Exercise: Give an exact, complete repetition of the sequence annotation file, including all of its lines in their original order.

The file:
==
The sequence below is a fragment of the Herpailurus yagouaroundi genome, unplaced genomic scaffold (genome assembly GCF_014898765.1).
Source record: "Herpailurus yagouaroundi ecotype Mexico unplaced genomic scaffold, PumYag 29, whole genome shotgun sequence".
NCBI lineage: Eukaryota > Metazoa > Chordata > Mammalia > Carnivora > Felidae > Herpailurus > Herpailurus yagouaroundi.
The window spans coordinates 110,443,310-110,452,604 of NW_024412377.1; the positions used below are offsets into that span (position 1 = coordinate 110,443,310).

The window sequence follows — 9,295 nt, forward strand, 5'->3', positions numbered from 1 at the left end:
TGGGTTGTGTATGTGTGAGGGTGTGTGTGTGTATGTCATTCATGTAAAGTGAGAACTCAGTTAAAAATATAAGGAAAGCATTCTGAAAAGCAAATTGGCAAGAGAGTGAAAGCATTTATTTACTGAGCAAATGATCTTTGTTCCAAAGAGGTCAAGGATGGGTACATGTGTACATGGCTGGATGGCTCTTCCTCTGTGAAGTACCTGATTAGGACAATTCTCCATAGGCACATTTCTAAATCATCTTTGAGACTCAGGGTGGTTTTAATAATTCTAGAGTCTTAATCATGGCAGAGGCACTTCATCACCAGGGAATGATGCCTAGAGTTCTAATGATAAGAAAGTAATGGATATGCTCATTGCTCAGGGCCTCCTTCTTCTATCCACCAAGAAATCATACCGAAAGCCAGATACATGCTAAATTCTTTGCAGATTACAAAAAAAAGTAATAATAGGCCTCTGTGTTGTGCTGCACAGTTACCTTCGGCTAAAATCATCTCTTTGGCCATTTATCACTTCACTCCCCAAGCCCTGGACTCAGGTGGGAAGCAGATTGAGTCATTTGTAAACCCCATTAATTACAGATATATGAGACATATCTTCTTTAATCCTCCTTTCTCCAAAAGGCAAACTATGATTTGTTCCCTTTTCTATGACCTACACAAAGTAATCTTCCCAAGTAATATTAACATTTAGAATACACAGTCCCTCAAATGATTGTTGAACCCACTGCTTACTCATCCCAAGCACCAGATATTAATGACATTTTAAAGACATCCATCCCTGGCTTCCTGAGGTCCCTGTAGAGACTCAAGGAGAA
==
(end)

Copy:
The sequence below is a fragment of the Herpailurus yagouaroundi genome, unplaced genomic scaffold (genome assembly GCF_014898765.1).
Source record: "Herpailurus yagouaroundi ecotype Mexico unplaced genomic scaffold, PumYag 29, whole genome shotgun sequence".
NCBI lineage: Eukaryota > Metazoa > Chordata > Mammalia > Carnivora > Felidae > Herpailurus > Herpailurus yagouaroundi.
The window spans coordinates 110,443,310-110,452,604 of NW_024412377.1; the positions used below are offsets into that span (position 1 = coordinate 110,443,310).

The window sequence follows — 9,295 nt, forward strand, 5'->3', positions numbered from 1 at the left end:
TGGGTTGTGTATGTGTGAGGGTGTGTGTGTGTATGTCATTCATGTAAAGTGAGAACTCAGTTAAAAATATAAGGAAAGCATTCTGAAAAGCAAATTGGCAAGAGAGTGAAAGCATTTATTTACTGAGCAAATGATCTTTGTTCCAAAGAGGTCAAGGATGGGTACATGTGTACATGGCTGGATGGCTCTTCCTCTGTGAAGTACCTGATTAGGACAATTCTCCATAGGCACATTTCTAAATCATCTTTGAGACTCAGGGTGGTTTTAATAATTCTAGAGTCTTAATCATGGCAGAGGCACTTCATCACCAGGGAATGATGCCTAGAGTTCTAATGATAAGAAAGTAATGGATATGCTCATTGCTCAGGGCCTCCTTCTTCTATCCACCAAGAAATCATACCGAAAGCCAGATACATGCTAAATTCTTTGCAGATTACAAAAAAAAGTAATAATAGGCCTCTGTGTTGTGCTGCACAGTTACCTTCGGCTAAAATCATCTCTTTGGCCATTTATCACTTCACTCCCCAAGCCCTGGACTCAGGTGGGAAGCAGATTGAGTCATTTGTAAACCCCATTAATTACAGATATATGAGACATATCTTCTTTAATCCTCCTTTCTCCAAAAGGCAAACTATGATTTGTTCCCTTTTCTATGACCTACACAAAGTAATCTTCCCAAGTAATATTAACATTTAGAATACACAGTCCCTCAAATGATTGTTGAACCCACTGCTTACTCATCCCAAGCACCAGATATTAATGACATTTTAAAGACATCCATCCCTGGCTTCCTGAGGTCCCTGTAGAGACTCAAGGAGAA